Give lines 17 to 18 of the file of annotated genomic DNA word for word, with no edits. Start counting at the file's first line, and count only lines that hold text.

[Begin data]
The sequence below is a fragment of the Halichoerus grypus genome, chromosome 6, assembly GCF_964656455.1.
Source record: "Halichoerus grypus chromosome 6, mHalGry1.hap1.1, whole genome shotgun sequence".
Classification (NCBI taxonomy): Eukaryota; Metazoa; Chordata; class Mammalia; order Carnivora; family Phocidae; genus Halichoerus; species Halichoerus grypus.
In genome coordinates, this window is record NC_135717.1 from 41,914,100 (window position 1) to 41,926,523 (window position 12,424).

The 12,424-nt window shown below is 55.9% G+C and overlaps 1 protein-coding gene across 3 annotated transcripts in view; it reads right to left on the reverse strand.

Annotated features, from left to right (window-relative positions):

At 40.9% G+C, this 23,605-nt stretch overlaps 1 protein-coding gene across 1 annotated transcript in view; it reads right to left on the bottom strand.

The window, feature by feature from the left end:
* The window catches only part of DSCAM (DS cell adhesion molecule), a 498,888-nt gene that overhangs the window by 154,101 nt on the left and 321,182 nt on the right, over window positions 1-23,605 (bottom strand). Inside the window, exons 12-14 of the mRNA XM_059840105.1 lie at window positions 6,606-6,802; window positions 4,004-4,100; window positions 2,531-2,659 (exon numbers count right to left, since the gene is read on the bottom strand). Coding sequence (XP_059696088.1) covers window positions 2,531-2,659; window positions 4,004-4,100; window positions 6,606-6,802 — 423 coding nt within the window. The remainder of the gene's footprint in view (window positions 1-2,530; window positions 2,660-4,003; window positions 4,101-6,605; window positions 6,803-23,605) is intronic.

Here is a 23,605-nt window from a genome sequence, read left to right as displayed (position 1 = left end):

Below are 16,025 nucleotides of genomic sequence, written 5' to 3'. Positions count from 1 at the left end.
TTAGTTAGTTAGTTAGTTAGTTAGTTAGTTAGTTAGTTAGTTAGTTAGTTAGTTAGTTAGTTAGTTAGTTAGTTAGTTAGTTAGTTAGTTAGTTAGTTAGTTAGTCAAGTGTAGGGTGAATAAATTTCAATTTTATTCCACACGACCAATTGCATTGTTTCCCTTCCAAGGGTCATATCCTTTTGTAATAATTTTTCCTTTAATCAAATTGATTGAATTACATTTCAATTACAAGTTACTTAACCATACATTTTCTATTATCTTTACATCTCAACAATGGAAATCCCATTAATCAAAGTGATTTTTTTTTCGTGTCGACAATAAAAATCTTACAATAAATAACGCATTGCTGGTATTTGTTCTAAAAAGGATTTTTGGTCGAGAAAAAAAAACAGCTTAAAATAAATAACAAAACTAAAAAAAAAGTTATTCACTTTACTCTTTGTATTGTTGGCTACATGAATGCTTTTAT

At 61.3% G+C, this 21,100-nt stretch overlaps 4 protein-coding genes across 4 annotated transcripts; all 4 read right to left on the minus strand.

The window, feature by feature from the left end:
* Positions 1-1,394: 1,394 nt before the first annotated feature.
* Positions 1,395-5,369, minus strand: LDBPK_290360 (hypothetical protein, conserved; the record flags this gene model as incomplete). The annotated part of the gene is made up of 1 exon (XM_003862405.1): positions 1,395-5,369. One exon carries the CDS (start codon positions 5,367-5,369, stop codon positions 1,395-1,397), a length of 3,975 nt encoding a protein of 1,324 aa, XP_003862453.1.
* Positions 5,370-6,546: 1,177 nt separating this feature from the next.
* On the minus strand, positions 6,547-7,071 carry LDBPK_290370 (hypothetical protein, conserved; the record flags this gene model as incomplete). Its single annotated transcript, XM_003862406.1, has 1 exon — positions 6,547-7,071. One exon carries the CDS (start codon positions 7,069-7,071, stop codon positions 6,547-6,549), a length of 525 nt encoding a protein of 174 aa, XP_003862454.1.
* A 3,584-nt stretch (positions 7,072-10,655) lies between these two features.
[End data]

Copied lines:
* Positions 5,370-6,546: 1,177 nt separating this feature from the next.
* On the minus strand, positions 6,547-7,071 carry LDBPK_290370 (hypothetical protein, conserved; the record flags this gene model as incomplete). Its single annotated transcript, XM_003862406.1, has 1 exon — positions 6,547-7,071. One exon carries the CDS (start codon positions 7,069-7,071, stop codon positions 6,547-6,549), a length of 525 nt encoding a protein of 174 aa, XP_003862454.1.